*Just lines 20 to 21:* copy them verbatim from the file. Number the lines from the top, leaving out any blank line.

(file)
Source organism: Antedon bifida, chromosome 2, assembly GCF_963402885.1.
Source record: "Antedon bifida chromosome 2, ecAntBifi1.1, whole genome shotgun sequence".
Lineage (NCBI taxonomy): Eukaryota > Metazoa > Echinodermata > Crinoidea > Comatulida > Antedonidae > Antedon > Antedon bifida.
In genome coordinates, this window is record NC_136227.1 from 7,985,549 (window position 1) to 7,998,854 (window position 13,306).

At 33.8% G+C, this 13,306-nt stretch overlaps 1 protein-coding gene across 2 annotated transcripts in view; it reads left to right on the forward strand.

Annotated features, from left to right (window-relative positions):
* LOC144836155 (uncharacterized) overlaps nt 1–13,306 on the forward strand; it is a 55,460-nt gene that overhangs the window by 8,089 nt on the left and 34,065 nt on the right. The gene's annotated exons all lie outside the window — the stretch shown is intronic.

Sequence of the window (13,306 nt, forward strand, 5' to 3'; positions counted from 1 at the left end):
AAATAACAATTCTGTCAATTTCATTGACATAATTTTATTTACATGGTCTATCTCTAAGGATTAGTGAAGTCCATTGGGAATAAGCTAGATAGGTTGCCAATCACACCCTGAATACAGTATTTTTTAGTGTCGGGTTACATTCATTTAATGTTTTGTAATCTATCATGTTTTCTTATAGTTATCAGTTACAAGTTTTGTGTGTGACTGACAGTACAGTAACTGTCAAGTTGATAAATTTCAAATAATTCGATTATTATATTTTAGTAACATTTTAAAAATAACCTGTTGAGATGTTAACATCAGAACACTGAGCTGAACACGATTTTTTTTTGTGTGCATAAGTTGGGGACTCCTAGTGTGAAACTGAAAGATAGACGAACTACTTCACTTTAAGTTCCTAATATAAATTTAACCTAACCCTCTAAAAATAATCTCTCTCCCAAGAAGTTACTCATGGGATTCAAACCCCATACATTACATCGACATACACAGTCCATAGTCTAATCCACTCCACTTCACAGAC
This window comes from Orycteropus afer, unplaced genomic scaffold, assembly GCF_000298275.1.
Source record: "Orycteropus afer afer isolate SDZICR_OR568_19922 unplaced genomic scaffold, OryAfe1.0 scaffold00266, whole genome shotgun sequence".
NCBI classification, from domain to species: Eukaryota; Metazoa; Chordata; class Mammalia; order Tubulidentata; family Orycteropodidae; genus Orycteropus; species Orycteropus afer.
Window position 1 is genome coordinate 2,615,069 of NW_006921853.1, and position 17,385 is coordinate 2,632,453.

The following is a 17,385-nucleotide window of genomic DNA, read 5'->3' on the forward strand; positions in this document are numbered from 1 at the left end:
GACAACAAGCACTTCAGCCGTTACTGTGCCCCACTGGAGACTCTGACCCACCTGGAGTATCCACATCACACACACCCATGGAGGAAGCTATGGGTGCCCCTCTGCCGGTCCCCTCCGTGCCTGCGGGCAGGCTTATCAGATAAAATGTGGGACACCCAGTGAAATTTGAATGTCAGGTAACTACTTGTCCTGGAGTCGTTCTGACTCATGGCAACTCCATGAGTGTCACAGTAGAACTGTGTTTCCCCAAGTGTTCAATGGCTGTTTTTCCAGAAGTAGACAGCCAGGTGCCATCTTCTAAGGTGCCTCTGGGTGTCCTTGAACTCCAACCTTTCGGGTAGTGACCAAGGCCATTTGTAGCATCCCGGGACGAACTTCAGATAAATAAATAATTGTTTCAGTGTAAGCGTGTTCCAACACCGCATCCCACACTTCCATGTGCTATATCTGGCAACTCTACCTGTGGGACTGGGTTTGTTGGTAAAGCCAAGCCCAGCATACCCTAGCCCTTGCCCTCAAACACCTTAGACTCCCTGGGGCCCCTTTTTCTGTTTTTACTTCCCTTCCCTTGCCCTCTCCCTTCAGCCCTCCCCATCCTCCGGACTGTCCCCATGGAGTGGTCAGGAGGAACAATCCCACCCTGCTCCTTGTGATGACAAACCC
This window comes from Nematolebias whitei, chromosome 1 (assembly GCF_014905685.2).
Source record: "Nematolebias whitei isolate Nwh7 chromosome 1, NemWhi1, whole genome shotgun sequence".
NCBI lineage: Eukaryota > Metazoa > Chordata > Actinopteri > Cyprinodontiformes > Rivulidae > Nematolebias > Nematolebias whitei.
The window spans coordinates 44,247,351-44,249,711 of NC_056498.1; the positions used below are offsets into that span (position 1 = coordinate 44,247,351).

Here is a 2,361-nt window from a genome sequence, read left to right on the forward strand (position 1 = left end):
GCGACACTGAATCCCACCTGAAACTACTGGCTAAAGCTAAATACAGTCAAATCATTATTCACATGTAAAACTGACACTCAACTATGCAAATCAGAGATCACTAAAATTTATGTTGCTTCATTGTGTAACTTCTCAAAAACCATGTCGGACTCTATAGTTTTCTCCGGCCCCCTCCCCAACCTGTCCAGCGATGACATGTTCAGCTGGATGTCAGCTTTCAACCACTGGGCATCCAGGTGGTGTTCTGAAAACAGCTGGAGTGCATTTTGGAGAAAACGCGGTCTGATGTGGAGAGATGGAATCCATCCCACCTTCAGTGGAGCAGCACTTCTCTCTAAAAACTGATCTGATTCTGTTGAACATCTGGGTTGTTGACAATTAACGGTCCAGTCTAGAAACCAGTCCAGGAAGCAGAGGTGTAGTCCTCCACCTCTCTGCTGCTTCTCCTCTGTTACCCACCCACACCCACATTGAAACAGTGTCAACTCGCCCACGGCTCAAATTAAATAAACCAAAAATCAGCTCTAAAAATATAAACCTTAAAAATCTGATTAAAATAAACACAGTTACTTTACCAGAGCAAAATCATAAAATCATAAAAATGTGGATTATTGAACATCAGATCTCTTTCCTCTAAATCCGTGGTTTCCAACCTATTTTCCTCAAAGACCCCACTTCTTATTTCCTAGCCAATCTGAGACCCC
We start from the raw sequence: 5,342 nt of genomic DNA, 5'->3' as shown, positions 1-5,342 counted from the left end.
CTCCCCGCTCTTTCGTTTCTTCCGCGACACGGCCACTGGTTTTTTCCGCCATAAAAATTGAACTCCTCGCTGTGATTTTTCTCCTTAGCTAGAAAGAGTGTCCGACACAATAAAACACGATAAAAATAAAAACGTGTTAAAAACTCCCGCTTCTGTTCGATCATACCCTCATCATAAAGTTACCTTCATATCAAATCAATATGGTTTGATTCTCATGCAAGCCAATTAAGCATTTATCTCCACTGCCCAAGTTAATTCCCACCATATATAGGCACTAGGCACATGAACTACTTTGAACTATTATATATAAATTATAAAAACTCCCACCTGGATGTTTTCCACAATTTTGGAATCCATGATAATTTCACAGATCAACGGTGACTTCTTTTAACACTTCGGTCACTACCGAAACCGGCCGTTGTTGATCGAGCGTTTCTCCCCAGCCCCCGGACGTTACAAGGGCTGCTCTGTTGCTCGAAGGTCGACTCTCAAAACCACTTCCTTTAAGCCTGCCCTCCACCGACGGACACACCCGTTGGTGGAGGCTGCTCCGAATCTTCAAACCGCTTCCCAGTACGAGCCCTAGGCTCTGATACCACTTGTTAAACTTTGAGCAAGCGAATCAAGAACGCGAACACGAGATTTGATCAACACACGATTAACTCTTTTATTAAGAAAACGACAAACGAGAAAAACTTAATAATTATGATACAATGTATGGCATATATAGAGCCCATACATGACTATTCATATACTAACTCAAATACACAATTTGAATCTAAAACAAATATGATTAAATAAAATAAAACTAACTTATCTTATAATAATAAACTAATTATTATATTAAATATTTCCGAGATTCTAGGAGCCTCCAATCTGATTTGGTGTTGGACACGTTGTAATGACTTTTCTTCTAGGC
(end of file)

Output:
Here is a 2,361-nt window from a genome sequence, read left to right on the forward strand (position 1 = left end):
GCGACACTGAATCCCACCTGAAACTACTGGCTAAAGCTAAATACAGTCAAATCATTATTCACATGTAAAACTGACACTCAACTATGCAAATCAGAGATCACTAAAATTTATGTTGCTTCATTGTGTAACTTCTCAAAAACCATGTCGGACTCTATAGTTTTCTCCGGCCCCCTCCCCAACCTGTCCAGCGATGACATGTTCAGCTGGATGTCAGCTTTCAACCACTGGGCATCCAGGTGGTGTTCTGAAAACAGCTGGAGTGCATTTTGGAGAAAACGCGGTCTGATGTGGAGAGATGGAATCCATCCCACCTTCAGTGGAGCAGCACTTCTCTCTAAAAACTGATCTGATTCTGTTGAACATCTGGGTTGTTGACAATTAACGGTCCAGTCTAGAAACCAGTCCAGGAAGCAGAGGTGTAGTCCTCCACCTCTCTGCTGCTTCTCCTCTGTTACCCACCCACACCCACATTGAAACAGTGTCAACTCGCCCACGGCTCAAATTAAATAAACCAAAAATCAGCTCTAAAAATATAAACCTTAAAAATCTGATTAAAATAAACACAGTTACTTTACCAGAGCAAAATCATAAAATCATAAAAATGTGGATTATTGAACATCAGATCTCTTTCCTCTAAATCCGTGGTTTCCAACCTATTTTCCTCAAAGACCCCACTTCTTATTTCCTAGCCAATCTGAGACCCC